Brockwood Park 1975
At Brockwood Park, 1975 (film Interspersed with Music)
Life is really very beautiful. It is not this ugly thing that we have made of it. And you can appreciate its richness, its depth, its extraordinary loveliness only when you revolt against everything, against organized religions, against tradition, against the present rotten society, so that you, as a human being, find out for yourself what is truth, not to imitate it but to discover.
It is a tragedy, I think, that man lives in constant conflict with himself and with the world. This conflict expresses itself in so many different ways - the conflict between two human beings, the conflict between ideals, the conflict between two beliefs, the conflict between two gods and gurus. This constant conflict which man has lived in is very destructive, it is not creative at all. Quite the contrary. It is a wastage of energy. And man apparently, you, have never been able to solve this problem at all. Conflict in relationship is really between two images - the image you have built about another, and the images he has built about you. So in relationship conflict is essentially between these two images. And can one live a life without this image - the image, the symbol, the conclusion, that you may have drawn from your experience. And I think it is possible, really it is possible to live without a single conflict. And that is possible only when you have no image about yourself - image as being great, or inferior, or something noble, or ignoble and so on, not to have a single image about yourself or about another.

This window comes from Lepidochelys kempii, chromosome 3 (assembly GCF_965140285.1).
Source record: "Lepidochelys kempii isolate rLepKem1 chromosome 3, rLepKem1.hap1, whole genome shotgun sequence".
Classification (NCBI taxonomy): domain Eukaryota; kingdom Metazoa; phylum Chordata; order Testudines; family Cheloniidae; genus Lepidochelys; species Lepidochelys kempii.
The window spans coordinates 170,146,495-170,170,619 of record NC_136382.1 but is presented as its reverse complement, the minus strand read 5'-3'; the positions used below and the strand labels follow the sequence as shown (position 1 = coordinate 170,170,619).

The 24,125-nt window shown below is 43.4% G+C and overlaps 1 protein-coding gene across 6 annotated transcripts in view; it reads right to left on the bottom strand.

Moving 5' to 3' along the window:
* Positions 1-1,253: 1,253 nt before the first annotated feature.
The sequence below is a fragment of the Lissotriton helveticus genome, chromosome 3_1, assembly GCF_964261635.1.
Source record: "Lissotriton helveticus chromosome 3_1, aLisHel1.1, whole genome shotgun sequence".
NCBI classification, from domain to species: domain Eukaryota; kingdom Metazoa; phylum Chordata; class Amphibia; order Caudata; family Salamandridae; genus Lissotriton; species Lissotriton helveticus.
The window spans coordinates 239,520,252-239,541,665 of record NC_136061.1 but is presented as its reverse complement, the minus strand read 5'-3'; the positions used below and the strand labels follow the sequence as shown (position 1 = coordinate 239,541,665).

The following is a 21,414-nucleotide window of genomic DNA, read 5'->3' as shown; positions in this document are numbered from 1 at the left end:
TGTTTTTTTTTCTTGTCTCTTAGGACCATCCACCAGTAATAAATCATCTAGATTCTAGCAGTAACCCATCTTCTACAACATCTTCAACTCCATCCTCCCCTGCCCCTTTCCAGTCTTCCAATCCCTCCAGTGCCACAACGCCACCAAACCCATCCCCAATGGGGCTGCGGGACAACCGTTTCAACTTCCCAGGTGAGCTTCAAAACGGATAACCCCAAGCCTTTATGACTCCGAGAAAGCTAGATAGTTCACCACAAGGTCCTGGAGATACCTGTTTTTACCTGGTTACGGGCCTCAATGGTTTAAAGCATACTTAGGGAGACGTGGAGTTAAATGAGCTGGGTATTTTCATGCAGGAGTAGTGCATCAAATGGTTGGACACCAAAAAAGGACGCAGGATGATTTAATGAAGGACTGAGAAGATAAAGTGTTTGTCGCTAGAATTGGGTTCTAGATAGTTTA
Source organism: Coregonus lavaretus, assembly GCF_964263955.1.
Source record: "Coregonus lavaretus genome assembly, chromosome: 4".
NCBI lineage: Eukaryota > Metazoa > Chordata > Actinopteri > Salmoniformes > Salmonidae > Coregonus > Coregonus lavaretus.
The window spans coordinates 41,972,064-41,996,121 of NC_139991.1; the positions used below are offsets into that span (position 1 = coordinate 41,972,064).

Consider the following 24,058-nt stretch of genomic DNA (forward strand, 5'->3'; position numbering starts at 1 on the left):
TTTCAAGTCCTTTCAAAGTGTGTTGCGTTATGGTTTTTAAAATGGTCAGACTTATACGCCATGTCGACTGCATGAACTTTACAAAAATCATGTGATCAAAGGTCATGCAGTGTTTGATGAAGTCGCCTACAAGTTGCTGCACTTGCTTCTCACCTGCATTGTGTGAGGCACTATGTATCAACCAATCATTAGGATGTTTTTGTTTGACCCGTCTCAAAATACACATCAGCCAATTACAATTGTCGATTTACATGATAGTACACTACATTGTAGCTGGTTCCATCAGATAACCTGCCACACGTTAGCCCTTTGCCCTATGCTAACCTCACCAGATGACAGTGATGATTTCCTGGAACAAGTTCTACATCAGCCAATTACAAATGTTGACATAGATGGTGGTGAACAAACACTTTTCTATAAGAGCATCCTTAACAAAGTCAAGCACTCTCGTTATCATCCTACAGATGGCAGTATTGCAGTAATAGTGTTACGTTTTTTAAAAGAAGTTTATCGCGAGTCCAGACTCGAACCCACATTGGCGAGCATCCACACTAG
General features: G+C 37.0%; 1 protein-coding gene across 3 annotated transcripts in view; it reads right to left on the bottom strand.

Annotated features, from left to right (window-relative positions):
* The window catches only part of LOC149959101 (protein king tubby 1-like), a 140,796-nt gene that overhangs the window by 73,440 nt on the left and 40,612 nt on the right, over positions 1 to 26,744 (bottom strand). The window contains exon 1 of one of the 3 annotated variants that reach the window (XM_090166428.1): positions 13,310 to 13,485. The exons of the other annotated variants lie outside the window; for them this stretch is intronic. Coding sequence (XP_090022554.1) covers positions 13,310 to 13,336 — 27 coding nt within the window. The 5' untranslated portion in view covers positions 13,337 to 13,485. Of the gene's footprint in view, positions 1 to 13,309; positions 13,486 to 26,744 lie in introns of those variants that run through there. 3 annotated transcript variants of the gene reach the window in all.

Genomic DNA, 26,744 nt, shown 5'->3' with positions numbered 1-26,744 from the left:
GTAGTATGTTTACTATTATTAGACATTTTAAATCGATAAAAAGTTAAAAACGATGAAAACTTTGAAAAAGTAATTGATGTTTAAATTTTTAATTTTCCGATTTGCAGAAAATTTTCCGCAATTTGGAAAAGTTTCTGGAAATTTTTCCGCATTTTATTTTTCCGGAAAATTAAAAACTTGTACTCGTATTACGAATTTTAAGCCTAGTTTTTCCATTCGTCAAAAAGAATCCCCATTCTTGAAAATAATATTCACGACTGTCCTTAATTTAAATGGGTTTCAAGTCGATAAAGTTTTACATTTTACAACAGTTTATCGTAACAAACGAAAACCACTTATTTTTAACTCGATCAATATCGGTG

Have you ever wondered why it is that as people grow older they seem to lose all joy of life. Why do so many of us as we grow into so-called maturity become dull, insensitive, to joy, to beauty, to the open skies and the marvellous earth?
You can cultivate pleasure, you can pursue it, you can subtly, consciously or unconsciously, maintain this pursuit, but pleasure is entirely different from joy. You cannot invite joy, you may experience a period of joy, and cultivate the memory of that experience and turn it into pleasure, but it is no longer joy. Joy cannot be invited, as you can invite pleasure. So the memory of joy remains, and the cultivation of that memory gradually becomes pleasure and prevents the joy coming in. So one has to be very much aware of these two, that joy cannot possibly be invited at any time, consciously or unconsciously. But pleasure in different forms can be pursued, sustained and nourished. So when this is very clear, the difference of the two, then joy becomes a natural event, and it happens quite often, when the whole principle of pleasure is understood.
Yesterday evening I saw a boat going up the river at full sail, driven by the west wind, it was a large boat, heavily laden with firewood for the town. The sun was setting and this wood against the sky was astonishingly beautiful, the boatman was just guiding it, there was no effort for the wind was doing all the work. Similarly, if each one of us would understand the problem of struggle and conflict then I think we would be able to live effortlessly, happily, with a smile on our face.